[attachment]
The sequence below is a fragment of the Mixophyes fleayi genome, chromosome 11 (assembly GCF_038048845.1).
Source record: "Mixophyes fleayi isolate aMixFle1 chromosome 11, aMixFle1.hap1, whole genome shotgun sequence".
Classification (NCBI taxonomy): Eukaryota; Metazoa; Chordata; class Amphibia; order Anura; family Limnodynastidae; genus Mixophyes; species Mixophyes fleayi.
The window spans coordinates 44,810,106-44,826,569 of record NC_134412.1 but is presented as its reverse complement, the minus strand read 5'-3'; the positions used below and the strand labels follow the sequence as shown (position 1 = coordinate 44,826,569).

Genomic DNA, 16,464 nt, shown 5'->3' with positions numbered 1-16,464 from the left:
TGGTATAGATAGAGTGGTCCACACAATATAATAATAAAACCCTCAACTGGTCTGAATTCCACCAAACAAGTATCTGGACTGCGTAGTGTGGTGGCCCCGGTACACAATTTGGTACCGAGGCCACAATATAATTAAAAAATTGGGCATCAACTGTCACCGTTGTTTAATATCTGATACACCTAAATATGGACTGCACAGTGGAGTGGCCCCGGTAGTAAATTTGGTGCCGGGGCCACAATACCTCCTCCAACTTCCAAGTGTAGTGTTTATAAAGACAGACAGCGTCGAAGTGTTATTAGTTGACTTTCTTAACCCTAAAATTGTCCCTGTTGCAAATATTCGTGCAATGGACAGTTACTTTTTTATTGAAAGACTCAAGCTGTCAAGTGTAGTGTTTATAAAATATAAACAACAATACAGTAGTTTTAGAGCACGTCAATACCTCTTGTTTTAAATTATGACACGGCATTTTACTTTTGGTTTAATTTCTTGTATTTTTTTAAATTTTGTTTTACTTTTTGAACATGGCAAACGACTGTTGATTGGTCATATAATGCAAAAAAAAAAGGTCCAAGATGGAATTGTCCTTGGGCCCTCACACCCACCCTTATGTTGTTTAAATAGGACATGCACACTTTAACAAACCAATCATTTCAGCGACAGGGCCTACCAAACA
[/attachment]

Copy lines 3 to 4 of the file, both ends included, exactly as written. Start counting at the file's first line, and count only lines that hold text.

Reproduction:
Classification (NCBI taxonomy): Eukaryota; Metazoa; Chordata; class Amphibia; order Anura; family Limnodynastidae; genus Mixophyes; species Mixophyes fleayi.
The window spans coordinates 44,810,106-44,826,569 of record NC_134412.1 but is presented as its reverse complement, the minus strand read 5'-3'; the positions used below and the strand labels follow the sequence as shown (position 1 = coordinate 44,826,569).